From boffins in Basingstoke to brainiacs in Bangor, the UK’s scientific community is celebrating British Science Week in style. This ten-day festival of science, technology, engineering and maths kicked off on March 8, with events scheduled across the country in schools, colleges and universities, museums, libraries, galleries and even shopping centres. 

Coordinated by the British Science Association – and funded by the Department for Business, Energy and Industrial Strategy – the campaign is not just for professionals from lecture halls and laboratories. It attracts science fans from all walks of life, including school kids, parents, teachers, college students and armchair enthusiasts who love astronomy, chemistry, physics and more.  

Young people, in particular, are being encouraged to think about the discoveries that can impact our daily lives by exploring science at work in the world all around us. 

That’s why fun, family-friendly events are taking place across England and Wales. 

Weather watchers can also get involved with members of the public across the UK asked to help digitalise weather records – by entering historical weather information into a database – to better predict the future of the planet’s climate. 

Not all of the events are happening in the ‘real world’. Run With The Ancestors is an immersive running app made especially for British Science Week 2019.  Users can experience ‘one million years of history’ scaled down to a 10k or 5k virtual race in an app produced by Six to Start, the team behind Zombies, Run!, the world’s most popular smartphone fitness game. 

Prefer live action? There are also 5k and 10k races planned for Queen Elizabeth Olympic Park in London on Saturday, March 16. 

But if this year’s Science Week simply isn’t enough to satisfy your passion for progress, there are many exciting scientific sectors to work in and enjoy every day. 

It’s not surprising space exploration is top of the list for many. After all, the UK has become a hub for major players in the industry and the government predicts the space industry could be worth £40 billion a year to the UK economy by 2030.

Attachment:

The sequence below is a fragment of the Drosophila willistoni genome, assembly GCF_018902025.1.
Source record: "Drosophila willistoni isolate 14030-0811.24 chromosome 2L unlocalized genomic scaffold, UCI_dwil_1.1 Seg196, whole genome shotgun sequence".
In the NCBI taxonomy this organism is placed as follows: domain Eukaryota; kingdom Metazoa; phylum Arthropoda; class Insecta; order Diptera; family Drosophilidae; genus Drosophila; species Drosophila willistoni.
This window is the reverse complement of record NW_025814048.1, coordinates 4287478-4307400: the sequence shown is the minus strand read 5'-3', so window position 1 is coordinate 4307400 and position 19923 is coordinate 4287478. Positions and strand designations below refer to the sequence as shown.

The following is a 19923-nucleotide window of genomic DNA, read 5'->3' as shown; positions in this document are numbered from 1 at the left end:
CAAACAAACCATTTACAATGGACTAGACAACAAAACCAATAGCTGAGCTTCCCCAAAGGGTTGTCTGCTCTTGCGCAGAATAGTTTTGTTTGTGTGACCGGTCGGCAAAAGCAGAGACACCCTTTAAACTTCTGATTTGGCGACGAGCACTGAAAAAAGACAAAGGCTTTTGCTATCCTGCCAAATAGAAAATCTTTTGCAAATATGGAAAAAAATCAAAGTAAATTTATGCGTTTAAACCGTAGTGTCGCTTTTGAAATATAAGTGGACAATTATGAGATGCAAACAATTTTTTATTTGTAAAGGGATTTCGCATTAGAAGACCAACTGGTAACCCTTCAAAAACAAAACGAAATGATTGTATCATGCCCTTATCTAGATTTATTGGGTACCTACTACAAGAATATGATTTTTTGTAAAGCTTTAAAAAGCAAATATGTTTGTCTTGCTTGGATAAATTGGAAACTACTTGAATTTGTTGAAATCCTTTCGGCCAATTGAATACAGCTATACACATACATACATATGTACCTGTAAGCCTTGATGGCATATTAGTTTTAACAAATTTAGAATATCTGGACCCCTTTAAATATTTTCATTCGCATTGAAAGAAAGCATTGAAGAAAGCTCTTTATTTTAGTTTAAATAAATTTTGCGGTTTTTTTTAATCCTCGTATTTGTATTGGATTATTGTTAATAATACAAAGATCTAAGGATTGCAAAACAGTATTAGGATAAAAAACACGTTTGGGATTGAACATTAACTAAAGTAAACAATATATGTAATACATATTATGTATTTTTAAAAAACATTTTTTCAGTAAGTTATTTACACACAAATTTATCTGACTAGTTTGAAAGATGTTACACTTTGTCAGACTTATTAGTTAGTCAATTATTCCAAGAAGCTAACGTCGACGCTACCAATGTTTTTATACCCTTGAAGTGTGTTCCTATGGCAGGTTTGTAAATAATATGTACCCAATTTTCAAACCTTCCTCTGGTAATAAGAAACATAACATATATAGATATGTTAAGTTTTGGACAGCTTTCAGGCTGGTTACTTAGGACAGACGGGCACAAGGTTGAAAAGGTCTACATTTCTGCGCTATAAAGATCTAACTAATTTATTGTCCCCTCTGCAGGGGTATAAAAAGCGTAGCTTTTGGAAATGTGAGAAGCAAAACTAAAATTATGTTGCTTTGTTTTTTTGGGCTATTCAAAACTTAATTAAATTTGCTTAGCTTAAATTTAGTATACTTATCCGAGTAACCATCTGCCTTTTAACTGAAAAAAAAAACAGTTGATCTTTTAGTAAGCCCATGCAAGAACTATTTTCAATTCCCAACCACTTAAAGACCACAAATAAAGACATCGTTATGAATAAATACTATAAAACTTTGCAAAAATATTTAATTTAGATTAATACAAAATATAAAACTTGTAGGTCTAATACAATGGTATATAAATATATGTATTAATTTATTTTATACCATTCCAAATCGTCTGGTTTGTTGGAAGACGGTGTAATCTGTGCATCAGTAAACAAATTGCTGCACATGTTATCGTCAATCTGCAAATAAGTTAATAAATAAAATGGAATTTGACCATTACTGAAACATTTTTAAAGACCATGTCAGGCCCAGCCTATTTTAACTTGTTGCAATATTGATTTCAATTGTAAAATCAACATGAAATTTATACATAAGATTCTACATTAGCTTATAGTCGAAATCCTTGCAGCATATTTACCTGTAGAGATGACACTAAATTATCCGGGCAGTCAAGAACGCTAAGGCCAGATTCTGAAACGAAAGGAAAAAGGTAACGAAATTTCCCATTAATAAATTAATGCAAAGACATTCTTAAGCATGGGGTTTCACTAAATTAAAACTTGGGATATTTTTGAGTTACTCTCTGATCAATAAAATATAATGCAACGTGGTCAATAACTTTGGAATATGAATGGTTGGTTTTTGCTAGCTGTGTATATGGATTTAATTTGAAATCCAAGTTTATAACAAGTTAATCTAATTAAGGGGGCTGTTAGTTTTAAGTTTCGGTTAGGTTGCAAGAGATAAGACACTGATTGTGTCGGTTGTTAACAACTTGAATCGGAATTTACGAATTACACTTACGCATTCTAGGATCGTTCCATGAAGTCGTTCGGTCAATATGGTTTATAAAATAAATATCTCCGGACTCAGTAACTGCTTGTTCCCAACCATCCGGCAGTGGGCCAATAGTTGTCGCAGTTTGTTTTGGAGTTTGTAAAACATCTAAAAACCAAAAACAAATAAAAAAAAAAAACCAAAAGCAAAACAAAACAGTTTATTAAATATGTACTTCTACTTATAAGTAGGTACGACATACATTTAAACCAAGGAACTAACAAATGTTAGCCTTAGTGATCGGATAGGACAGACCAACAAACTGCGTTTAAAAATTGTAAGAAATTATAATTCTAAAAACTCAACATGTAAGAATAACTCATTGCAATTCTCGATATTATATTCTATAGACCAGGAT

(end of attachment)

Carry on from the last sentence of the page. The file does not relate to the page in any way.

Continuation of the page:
You may not get to be an astronaut but there are many sectors where engineering and telecomms skills will help shape the tech that sees our species reach for the stars. 

Health is another area where science is moving beyond what have long been considered ‘final frontiers’. That’s why Healthcare Science Week, a yearly initiative to raise awareness of careers in medical science, is taking place right now alongside British Science Week.  

The prevention, diagnosis and treatment of a vast range of conditions rests in the able hands of medical scientists and the aim this week is to highlight these professions. With promotional events planned for hospitals, schools and colleges, it’s hoped more will be inspired to become part of the scientific workforce of the future. If you’d like to join what’s without doubt the most challenging and rewarding area of the NHS, there are laboratory-based roles that explore genetics, vaccines and new treatments.  

From an engineering background? Many health scientists seek to improve medical equipment or create entirely new technology to help rehabilitate patients. 

Of course, like nurses and doctors on the frontline of care, you could also choose to work directly with patients. In audiology, for example, you would be measuring, diagnosing and treating hearing and balance.  

As with healthcare, engineering is at the forefront of scientific progress in many sectors – and there are many roles to choose from that will see you play a vital part in shaping the future. 

From the civil engineers creating transport infrastructure, including roads, bridges and tunnels, to the automotive engineers designing next-generation electric cars – many that will drive themselves – the scientific highway is fast-forwarding the UK into the future.   

Protecting the environment is another important element of science at work. Civil engineers and construction workers are needed to bring innovation to the design of dams and ensure entire nations have access to water or protection from flooding. 

Planet-saving projects that utilise natural powers, such as wind and tidal turbines, need those who can bring hard science into the civil, mechanical and software sectors to ensure a healthier planet. 

Last, but not least, are the IT crowd and tech wizards. Computer scientists build, develop and revolutionise those invisible forces that help advance everyday lives.  

As we become ever more integrated with the digital world, we’re going to need ever more complex software to make seamless interaction with online systems possible. That makes software developers and engineers, in particular, increasingly in demand to make the magic happen. 

Experts in Artificial Intelligence (AI) are also en vogue – the UK is seeing a massive rise in AI activity with a new company launching every week over the past three years.  

Throughout British Science Week the message will be clear: science is what makes the world go round. If you’d like to turn your own science fiction into fact, you can boldly go with innovative new roles online now.